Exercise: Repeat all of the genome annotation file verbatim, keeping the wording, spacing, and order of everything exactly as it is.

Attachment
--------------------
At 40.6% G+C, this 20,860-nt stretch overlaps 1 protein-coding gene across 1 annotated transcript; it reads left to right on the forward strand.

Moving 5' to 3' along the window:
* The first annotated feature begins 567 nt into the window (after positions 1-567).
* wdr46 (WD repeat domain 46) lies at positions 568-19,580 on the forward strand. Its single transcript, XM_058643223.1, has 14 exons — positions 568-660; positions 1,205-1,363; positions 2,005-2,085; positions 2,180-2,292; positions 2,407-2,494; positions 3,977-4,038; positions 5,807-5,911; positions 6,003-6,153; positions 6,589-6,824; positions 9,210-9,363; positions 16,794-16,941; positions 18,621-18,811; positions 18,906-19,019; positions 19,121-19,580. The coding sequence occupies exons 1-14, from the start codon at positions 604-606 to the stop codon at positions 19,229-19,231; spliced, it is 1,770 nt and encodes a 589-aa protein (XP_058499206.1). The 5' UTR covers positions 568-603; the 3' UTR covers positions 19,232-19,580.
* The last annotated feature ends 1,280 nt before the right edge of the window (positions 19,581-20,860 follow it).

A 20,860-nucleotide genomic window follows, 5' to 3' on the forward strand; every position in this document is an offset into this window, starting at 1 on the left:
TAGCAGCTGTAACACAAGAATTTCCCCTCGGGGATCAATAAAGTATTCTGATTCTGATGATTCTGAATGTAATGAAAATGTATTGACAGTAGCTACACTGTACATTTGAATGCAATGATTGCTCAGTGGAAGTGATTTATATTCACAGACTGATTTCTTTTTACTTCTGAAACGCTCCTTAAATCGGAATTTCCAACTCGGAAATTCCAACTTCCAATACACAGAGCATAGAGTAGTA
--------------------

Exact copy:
At 40.6% G+C, this 20,860-nt stretch overlaps 1 protein-coding gene across 1 annotated transcript; it reads left to right on the forward strand.

Moving 5' to 3' along the window:
* The first annotated feature begins 567 nt into the window (after positions 1-567).
* wdr46 (WD repeat domain 46) lies at positions 568-19,580 on the forward strand. Its single transcript, XM_058643223.1, has 14 exons — positions 568-660; positions 1,205-1,363; positions 2,005-2,085; positions 2,180-2,292; positions 2,407-2,494; positions 3,977-4,038; positions 5,807-5,911; positions 6,003-6,153; positions 6,589-6,824; positions 9,210-9,363; positions 16,794-16,941; positions 18,621-18,811; positions 18,906-19,019; positions 19,121-19,580. The coding sequence occupies exons 1-14, from the start codon at positions 604-606 to the stop codon at positions 19,229-19,231; spliced, it is 1,770 nt and encodes a 589-aa protein (XP_058499206.1). The 5' UTR covers positions 568-603; the 3' UTR covers positions 19,232-19,580.
* The last annotated feature ends 1,280 nt before the right edge of the window (positions 19,581-20,860 follow it).

A 20,860-nucleotide genomic window follows, 5' to 3' on the forward strand; every position in this document is an offset into this window, starting at 1 on the left:
TAGCAGCTGTAACACAAGAATTTCCCCTCGGGGATCAATAAAGTATTCTGATTCTGATGATTCTGAATGTAATGAAAATGTATTGACAGTAGCTACACTGTACATTTGAATGCAATGATTGCTCAGTGGAAGTGATTTATATTCACAGACTGATTTCTTTTTACTTCTGAAACGCTCCTTAAATCGGAATTTCCAACTCGGAAATTCCAACTTCCAATACACAGAGCATAGAGTAGTA